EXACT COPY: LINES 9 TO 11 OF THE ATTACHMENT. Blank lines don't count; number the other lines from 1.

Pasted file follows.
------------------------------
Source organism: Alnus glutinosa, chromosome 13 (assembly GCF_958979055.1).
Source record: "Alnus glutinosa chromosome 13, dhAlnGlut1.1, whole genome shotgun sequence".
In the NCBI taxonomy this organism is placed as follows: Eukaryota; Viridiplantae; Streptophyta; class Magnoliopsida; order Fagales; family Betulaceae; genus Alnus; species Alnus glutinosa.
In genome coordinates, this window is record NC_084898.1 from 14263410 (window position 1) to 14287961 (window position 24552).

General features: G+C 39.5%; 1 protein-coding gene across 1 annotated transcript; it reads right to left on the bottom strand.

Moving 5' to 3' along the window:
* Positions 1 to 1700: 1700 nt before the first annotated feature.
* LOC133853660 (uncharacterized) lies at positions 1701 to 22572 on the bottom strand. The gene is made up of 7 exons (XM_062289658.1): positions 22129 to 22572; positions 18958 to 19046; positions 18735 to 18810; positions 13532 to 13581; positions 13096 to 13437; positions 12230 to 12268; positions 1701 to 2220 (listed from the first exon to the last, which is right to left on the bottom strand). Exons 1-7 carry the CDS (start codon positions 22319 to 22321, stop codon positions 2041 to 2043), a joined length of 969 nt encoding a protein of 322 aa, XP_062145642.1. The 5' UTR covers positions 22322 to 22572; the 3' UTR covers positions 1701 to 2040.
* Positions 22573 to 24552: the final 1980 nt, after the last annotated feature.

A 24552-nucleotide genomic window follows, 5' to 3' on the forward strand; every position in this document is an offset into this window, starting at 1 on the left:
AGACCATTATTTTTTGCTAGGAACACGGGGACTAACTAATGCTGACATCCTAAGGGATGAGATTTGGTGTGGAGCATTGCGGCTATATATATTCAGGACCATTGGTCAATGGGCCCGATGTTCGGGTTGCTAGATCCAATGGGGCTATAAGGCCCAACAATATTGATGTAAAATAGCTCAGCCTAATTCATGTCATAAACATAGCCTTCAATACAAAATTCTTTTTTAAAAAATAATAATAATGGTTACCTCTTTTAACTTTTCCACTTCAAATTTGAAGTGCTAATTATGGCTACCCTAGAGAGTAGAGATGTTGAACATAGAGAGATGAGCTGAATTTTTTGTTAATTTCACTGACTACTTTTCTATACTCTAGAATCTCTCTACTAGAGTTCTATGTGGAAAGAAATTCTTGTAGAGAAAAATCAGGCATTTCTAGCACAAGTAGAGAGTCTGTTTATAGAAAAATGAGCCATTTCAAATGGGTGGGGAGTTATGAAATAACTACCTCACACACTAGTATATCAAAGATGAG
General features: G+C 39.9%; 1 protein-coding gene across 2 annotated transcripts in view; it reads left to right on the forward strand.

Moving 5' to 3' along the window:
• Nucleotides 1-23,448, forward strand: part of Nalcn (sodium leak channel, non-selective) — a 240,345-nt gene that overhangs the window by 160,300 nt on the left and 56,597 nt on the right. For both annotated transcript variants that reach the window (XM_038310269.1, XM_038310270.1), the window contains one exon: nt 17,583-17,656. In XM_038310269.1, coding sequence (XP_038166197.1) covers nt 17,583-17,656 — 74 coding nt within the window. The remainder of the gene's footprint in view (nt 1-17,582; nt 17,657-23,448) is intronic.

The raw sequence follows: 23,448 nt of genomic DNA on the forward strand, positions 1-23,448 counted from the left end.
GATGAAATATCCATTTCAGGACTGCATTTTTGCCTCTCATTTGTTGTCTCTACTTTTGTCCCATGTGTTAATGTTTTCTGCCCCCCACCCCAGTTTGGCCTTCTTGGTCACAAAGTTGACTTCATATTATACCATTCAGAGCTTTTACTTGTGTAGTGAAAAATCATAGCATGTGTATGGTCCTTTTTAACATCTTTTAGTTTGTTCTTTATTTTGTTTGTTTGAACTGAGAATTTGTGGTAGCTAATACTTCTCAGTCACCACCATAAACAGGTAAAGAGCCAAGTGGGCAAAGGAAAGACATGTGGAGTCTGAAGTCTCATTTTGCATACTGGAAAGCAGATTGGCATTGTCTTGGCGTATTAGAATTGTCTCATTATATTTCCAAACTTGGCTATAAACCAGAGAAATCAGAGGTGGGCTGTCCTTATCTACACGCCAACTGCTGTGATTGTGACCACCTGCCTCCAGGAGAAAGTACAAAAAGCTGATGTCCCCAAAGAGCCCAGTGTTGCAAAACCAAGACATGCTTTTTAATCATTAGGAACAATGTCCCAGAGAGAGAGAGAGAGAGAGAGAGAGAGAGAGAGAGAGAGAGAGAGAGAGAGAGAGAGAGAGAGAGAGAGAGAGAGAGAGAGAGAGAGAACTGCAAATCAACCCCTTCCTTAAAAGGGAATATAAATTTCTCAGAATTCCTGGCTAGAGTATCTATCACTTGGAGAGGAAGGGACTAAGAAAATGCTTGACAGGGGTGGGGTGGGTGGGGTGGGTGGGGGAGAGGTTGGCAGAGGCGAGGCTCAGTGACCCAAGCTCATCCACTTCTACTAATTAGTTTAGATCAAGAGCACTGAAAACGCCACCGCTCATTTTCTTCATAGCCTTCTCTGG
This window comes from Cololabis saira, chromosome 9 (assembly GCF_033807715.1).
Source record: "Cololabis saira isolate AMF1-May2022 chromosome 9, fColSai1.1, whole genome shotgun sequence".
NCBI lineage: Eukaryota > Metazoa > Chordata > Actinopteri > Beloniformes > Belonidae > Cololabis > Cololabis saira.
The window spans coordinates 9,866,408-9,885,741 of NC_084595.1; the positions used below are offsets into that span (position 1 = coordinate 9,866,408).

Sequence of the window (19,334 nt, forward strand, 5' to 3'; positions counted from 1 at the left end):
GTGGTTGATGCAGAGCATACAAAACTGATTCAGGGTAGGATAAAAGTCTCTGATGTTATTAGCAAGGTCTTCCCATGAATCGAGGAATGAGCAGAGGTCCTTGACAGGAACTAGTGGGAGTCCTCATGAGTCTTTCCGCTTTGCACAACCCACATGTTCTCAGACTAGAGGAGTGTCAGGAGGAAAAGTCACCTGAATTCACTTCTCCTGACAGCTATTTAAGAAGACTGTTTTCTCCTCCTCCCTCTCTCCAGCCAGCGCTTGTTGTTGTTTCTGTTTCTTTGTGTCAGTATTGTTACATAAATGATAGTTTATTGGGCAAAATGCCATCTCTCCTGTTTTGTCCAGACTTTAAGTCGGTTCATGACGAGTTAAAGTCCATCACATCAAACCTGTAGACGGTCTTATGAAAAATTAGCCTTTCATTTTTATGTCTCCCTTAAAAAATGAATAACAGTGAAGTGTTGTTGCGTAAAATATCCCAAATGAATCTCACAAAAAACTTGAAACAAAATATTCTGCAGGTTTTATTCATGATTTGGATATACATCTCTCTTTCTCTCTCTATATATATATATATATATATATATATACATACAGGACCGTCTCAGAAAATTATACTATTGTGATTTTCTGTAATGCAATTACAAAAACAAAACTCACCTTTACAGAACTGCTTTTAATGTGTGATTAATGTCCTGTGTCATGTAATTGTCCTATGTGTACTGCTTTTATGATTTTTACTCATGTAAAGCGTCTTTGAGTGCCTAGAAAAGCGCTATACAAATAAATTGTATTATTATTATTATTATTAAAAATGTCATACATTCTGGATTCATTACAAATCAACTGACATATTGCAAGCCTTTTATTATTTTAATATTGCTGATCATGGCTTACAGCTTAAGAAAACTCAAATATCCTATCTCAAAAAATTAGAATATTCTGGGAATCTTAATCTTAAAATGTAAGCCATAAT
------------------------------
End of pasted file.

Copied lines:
* Positions 22573 to 24552: the final 1980 nt, after the last annotated feature.

A 24552-nucleotide genomic window follows, 5' to 3' on the forward strand; every position in this document is an offset into this window, starting at 1 on the left:
AGACCATTATTTTTTGCTAGGAACACGGGGACTAACTAATGCTGACATCCTAAGGGATGAGATTTGGTGTGGAGCATTGCGGCTATATATATTCAGGACCATTGGTCAATGGGCCCGATGTTCGGGTTGCTAGATCCAATGGGGCTATAAGGCCCAACAATATTGATGTAAAATAGCTCAGCCTAATTCATGTCATAAACATAGCCTTCAATACAAAATTCTTTTTTAAAAAATAATAATAATGGTTACCTCTTTTAACTTTTCCACTTCAAATTTGAAGTGCTAATTATGGCTACCCTAGAGAGTAGAGATGTTGAACATAGAGAGATGAGCTGAATTTTTTGTTAATTTCACTGACTACTTTTCTATACTCTAGAATCTCTCTACTAGAGTTCTATGTGGAAAGAAATTCTTGTAGAGAAAAATCAGGCATTTCTAGCACAAGTAGAGAGTCTGTTTATAGAAAAATGAGCCATTTCAAATGGGTGGGGAGTTATGAAATAACTACCTCACACACTAGTATATCAAAGATGAG